Monday, September 14, 2009

'Love looks not with the eyes but with the mind'

[Title quotation from, 'A Midsummer Night's Dream' - (I, i, 234)]

There has been a tendency since the earliest recorded history of man's subjective travails upon this good earth to imagine an appropriated truth a base reality, as applied to one's own experience of life.

Buddhist theology has long taken this to be one of the standing foundations by which man deludes himself. On the theory of an extrapolated Godhead, they have this to say:
"Philosophers thus fall into the Platonic snare when they look upon a concept not merely as a substitute for a precept but as something in itself, revealing a permanent and eternal entity or structure. The result is the belief in an eternal subjective self or an immutable substance or both."
- From, 'Buddhist Thought and Ritual' by David J. Kalupahana.

As applied to the idea of romance and 'selfish' love, we do not need to leap over a massive gorge to explore this idea of delusion in human romantic relationships.
One falls in love as rigorously as a healthy human being falls into bed at the end of a long day; most times without warning, and occasionally by sub-conscious cultivation. In the earlier case, we assume all-encompassing beauty as naturally as we assume that we will get out of bed in the morning. This idea of beauty - in natural surroundings, smells, tastes, choices and indulgences lead us to appear negligent of things, at best, and so absent-minded that we are perceived idiotic to the rest of the world, at worst. But the pervasive idea, whatever the applied value of the benefit of hindsight in more experienced individuals, is that the feeling will hold - through fights, circumstance, distance and a 10.0 disturbance on the Richter scale. We invest something of ourselves at the beginning of a relationship that we require immediate returns from. And no God will stand in its way.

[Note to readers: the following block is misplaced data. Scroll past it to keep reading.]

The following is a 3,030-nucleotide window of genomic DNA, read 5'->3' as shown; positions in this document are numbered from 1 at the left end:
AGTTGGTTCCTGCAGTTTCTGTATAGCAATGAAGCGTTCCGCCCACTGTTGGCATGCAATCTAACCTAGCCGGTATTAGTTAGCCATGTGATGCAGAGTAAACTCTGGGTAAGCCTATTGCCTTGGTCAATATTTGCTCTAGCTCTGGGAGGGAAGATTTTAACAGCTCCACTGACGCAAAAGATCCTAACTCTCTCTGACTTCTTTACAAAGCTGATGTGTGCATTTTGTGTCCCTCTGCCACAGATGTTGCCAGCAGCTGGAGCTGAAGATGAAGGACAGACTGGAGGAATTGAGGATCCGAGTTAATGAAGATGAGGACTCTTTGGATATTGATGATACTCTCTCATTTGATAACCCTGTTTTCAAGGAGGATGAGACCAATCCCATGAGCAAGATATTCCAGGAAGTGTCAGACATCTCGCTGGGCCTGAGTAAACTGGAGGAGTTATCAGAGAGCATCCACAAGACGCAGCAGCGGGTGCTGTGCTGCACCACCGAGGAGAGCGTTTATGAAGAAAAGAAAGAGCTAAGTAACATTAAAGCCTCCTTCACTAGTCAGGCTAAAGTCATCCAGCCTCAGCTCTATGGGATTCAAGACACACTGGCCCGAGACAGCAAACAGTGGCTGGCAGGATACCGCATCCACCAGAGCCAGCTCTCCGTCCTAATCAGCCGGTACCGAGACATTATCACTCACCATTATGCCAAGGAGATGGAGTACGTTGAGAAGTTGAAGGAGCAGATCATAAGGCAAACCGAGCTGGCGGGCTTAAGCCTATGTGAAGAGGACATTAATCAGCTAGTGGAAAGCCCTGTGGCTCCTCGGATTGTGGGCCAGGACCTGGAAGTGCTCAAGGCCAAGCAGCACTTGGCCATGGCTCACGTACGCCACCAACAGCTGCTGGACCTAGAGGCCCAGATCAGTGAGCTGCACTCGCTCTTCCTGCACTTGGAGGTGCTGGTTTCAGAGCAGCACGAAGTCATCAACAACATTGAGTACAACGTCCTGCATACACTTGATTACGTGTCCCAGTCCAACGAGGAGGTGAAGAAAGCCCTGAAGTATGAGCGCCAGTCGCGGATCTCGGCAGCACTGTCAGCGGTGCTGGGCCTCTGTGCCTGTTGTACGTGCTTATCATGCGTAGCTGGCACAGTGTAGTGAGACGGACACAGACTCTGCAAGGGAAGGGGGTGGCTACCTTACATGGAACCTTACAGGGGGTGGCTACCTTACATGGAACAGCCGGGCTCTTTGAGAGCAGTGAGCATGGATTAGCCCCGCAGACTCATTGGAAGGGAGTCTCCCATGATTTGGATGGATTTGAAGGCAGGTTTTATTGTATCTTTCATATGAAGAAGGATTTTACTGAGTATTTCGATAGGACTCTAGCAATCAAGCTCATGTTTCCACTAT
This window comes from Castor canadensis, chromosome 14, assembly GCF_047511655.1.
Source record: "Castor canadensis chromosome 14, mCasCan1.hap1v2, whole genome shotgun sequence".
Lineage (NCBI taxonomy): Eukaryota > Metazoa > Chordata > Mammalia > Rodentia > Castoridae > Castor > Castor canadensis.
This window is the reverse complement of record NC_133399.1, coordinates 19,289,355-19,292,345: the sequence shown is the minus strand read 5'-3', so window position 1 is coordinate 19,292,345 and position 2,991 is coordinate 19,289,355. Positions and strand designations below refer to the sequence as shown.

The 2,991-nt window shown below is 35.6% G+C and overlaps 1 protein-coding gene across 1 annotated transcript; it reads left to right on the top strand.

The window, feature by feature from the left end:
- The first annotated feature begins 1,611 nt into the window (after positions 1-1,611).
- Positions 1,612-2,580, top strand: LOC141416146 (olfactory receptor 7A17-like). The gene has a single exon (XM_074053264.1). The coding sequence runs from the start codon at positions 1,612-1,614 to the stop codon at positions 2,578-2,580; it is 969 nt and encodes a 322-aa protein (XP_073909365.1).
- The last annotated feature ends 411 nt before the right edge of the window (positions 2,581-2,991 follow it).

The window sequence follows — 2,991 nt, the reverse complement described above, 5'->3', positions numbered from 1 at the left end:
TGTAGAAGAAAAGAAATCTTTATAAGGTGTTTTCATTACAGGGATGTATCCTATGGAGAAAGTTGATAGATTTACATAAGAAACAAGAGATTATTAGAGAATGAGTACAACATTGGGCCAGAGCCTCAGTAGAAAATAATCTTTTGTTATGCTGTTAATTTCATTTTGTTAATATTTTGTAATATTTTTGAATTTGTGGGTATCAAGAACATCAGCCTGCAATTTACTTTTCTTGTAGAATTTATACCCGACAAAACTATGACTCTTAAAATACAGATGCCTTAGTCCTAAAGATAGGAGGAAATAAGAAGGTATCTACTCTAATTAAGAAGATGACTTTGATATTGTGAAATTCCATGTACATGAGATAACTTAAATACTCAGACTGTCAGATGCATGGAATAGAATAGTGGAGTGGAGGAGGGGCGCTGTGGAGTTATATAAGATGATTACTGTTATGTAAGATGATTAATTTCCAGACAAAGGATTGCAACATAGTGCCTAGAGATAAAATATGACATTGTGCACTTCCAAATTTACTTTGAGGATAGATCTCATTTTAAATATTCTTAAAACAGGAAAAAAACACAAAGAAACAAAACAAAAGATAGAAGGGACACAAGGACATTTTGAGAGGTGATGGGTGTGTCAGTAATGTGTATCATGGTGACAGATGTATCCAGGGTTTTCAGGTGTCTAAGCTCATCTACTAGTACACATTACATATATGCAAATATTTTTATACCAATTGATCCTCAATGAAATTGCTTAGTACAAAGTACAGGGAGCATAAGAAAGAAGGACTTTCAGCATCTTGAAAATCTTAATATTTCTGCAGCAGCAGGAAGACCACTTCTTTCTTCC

Seeing that the pervasiveness of this culture of gratification, emotional as well as physical, will abide no infarction, the natural hindrances in the pursuance of such an ideal are obvious; namely the actual facts of life which we have been privy to since we first were sent off to school by ourselves, but which mysteriously affects a disappearance when we are in 'love'.

My dubious contribution to this time-worn, bloodily horse-whipped discussion is the idea of culpable investiture: Can we not think ourselves contributing to the well-being of the person whose affections we have momentarily won, forgetting for a moment the immediate consequences of our own gratification? Can we suspend our blind belief in the idea of healthy consummation being the goal in a relationship, or the first instance in the pursuance of the goal, at the cost of a furtherance of a temporary substantiation of the myths we maintain about ourselves?
Is it possible to not be 'selfish' in love is what I'm asking, if 'selfishness' is at all a bad word, i.e.?

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